Not sure how to do this one - Posted by Mike Schmidt (IL)

Posted by JohnBoy on June 17, 2001 at 21:19:17:

Yeah, that would work, BUT! What if he stops paying down the road? The only thing you have is his signature agreeing to pay, that doesn’t force him to keep paying! You want to get something else put up as security to insure he keeps paying or loses something of value if he doesn’t. It’s common to get sellers to agree to pay x amount every month and then later they decide they don’t want to pay any longer! They figure they don’t own the property any longer so why should they keep paying for something they no longer own??? It will mostly depend on the sellers situation as far as how good their credit is, their income, where they stand financially, etc. If they don’t have much to lose then it’s more likely they may decide to stop paying at some point! This why you don’t want your deal to be dependant on the seller making any payments. Any payments made by the seller should be gravy so if they stop paying it won’t put you in a negative cash flow position. In your case it sounds like you will need the seller to pay the $350 just to keep you with a $200 cash flow. In your case I would require the seller to put something on value up for additional security to insure he performs on his end of the deal. Otherwise you can foreclose or take what ever personal property he pledge as security if he was to default.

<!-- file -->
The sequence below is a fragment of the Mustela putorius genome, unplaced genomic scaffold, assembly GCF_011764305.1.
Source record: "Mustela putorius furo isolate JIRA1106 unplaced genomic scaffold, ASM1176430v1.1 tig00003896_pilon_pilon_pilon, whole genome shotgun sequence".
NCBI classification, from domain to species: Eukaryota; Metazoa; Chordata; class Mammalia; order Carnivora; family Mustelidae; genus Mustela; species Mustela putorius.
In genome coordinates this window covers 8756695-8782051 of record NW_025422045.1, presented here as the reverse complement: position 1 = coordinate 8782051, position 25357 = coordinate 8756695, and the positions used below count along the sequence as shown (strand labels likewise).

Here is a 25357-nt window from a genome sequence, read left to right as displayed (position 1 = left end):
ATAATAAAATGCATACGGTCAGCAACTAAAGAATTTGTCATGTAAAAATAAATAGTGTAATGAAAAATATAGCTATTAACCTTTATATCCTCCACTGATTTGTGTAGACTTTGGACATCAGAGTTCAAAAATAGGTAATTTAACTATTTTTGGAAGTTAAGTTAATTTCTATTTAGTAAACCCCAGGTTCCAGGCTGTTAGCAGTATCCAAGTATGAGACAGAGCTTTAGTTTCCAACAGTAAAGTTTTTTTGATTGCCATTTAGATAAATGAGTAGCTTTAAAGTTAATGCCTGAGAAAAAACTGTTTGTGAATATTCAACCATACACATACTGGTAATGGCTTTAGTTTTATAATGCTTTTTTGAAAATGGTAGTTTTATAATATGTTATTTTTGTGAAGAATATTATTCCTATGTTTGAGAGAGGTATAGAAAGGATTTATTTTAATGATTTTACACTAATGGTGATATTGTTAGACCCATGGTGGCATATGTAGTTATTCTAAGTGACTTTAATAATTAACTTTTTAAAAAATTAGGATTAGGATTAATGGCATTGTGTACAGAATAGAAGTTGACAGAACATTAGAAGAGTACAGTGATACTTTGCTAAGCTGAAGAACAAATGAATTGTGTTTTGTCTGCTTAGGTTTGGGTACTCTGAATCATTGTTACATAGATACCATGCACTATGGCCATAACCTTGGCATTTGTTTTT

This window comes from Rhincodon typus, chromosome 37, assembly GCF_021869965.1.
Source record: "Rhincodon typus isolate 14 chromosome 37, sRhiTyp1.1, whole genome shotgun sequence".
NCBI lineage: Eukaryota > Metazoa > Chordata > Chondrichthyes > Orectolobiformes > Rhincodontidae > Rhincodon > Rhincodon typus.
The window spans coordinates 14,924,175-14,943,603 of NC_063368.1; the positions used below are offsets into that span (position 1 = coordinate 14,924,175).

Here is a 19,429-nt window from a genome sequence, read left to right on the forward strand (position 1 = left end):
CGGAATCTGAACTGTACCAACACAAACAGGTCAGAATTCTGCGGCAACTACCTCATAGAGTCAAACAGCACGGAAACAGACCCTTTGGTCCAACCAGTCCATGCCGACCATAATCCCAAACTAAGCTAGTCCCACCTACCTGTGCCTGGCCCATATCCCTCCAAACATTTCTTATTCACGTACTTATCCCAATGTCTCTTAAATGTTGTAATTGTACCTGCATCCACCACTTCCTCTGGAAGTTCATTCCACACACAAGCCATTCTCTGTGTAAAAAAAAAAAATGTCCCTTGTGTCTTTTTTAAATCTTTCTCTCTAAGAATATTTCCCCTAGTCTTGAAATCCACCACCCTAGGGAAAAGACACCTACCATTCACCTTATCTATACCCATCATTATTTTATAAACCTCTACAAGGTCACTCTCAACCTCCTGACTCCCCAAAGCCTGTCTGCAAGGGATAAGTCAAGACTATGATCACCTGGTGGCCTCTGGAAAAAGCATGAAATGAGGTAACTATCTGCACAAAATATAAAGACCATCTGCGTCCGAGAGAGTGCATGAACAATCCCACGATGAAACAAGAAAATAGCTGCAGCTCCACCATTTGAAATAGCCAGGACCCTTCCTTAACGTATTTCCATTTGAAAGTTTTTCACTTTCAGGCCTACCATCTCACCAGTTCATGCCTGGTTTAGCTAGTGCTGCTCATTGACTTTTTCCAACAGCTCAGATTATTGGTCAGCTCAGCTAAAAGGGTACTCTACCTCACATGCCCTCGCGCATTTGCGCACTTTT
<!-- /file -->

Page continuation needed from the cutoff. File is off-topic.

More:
Not sure how to do this one - Posted by Mike Schmidt (IL)

Posted by Mike Schmidt (IL) on June 17, 2001 at 10:43:02:

Have a guy that got him self in a little trouble with his payments. Everything is current, but he is in over his head. He purchased a second home for retirement, using a 2nd on his primary residence for a down payment on the retirement home.

I would be interested in a subject to on his home, but would like for him to remain responsible for the 2nd mortgage. This would reduce what my payment would be by $350, making the rents I would charge inline for the area and it would then cash flow about $200/m.

What would I need to do here? Asking him to refinance into one new mortgage is out of the question. The 2nd mortgage is only about 6 months old, so payoff would be a much longer term than my option will be. I guess the real question is how do I exclude his 2nd mortgage from my deal and be sure I am covered when it comes time for a T/B to exercise his option?

Re: Not sure how to do this one - Posted by JohnBoy

Posted by JohnBoy on June 17, 2001 at 14:46:05: